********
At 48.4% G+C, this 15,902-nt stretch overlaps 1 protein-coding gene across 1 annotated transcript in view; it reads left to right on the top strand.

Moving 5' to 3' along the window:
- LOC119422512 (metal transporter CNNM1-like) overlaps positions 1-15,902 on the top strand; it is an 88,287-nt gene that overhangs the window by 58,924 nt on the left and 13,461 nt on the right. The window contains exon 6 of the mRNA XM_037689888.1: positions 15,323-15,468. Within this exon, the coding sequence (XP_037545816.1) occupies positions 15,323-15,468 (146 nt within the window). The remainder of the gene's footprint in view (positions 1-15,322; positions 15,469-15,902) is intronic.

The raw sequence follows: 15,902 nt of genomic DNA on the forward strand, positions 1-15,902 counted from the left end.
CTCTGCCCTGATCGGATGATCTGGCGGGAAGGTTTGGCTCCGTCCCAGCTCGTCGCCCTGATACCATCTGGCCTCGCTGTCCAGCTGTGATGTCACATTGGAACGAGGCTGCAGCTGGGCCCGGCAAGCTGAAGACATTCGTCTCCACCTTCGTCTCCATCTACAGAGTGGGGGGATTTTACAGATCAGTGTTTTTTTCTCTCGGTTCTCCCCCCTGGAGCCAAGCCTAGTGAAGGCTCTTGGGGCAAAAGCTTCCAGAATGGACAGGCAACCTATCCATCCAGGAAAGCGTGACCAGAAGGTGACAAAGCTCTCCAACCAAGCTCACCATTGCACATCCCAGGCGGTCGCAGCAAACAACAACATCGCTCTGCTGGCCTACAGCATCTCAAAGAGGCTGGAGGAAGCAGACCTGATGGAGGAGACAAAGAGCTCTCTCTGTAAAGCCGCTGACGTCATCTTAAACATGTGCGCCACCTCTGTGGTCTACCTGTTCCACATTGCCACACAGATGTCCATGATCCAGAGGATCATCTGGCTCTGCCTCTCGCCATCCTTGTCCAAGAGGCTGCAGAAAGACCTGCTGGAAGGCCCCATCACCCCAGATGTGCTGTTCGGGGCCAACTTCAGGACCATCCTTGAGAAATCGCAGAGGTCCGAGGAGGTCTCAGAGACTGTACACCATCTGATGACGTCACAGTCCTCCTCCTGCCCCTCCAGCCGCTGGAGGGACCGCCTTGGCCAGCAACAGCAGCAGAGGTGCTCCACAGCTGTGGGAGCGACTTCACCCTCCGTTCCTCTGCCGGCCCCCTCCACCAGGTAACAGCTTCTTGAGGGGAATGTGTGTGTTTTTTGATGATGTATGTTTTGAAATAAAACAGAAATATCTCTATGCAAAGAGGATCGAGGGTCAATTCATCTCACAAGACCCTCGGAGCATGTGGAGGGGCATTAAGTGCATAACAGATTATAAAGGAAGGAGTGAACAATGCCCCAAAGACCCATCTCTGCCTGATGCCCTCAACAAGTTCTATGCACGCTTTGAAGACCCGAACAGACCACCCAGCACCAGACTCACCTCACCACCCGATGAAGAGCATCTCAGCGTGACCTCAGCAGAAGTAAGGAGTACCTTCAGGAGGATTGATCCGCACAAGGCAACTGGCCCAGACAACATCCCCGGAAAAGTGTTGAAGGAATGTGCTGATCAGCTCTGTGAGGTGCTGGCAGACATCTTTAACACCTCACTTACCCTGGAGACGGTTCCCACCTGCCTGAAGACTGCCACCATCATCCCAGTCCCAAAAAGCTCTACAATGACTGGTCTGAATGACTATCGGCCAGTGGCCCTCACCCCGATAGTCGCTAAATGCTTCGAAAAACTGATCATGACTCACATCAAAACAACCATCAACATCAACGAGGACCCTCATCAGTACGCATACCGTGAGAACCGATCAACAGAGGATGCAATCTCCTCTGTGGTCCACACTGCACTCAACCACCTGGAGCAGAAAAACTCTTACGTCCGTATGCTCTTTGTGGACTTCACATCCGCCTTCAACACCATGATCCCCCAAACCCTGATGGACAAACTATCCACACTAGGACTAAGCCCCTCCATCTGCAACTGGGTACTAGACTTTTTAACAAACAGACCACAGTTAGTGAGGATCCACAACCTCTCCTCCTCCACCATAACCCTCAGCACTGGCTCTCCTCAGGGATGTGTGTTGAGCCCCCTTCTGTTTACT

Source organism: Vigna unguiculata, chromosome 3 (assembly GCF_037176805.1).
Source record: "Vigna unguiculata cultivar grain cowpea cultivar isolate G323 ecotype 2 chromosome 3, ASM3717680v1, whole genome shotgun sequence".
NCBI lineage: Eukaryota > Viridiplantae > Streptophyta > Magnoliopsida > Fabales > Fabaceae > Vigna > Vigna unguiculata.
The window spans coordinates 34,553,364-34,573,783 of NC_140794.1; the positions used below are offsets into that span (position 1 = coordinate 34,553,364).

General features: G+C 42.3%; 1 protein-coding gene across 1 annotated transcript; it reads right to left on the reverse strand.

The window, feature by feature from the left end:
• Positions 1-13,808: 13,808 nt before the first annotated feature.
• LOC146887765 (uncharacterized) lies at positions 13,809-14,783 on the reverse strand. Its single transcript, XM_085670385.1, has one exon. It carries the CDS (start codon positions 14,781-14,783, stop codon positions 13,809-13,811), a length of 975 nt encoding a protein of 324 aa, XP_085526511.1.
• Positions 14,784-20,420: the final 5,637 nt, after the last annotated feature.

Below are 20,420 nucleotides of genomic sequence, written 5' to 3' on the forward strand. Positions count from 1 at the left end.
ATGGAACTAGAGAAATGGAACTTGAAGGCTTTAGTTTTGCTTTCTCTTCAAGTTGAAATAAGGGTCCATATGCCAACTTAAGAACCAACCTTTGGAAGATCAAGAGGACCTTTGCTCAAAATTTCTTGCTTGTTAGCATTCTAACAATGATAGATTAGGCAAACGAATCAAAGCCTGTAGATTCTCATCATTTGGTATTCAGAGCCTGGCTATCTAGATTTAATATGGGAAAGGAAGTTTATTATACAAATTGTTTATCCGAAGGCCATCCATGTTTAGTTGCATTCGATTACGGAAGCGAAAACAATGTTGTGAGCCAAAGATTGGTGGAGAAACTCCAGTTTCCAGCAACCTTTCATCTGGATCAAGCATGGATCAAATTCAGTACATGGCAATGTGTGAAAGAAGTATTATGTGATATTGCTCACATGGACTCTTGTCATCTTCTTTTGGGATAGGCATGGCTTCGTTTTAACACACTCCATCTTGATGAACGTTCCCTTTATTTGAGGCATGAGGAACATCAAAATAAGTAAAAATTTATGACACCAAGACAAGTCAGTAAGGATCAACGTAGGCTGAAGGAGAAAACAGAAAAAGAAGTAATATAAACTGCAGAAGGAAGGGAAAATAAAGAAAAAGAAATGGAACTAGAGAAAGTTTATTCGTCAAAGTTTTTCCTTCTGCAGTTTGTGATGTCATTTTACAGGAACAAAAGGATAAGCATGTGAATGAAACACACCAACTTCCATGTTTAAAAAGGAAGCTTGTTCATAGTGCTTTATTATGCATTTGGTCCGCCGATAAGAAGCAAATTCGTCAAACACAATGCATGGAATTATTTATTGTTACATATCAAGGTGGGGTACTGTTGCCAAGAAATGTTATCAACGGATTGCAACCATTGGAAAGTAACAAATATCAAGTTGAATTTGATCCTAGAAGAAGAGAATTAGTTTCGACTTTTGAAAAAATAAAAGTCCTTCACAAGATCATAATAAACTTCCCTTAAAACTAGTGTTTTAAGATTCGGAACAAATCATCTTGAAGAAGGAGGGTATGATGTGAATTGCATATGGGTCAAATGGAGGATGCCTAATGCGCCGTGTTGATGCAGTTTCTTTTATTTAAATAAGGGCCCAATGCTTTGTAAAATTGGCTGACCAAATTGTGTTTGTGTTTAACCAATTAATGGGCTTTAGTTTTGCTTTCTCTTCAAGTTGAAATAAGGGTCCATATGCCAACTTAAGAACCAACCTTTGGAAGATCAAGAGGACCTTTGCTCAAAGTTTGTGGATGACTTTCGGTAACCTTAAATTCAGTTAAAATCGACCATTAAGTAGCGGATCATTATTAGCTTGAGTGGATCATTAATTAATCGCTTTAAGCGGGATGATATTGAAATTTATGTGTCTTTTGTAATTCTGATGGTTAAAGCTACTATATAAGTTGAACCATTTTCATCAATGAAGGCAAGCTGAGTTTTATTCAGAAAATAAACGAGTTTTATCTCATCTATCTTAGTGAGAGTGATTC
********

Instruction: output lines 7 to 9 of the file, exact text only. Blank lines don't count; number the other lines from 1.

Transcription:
Source record: "Vigna unguiculata cultivar grain cowpea cultivar isolate G323 ecotype 2 chromosome 3, ASM3717680v1, whole genome shotgun sequence".
NCBI lineage: Eukaryota > Viridiplantae > Streptophyta > Magnoliopsida > Fabales > Fabaceae > Vigna > Vigna unguiculata.
The window spans coordinates 34,553,364-34,573,783 of NC_140794.1; the positions used below are offsets into that span (position 1 = coordinate 34,553,364).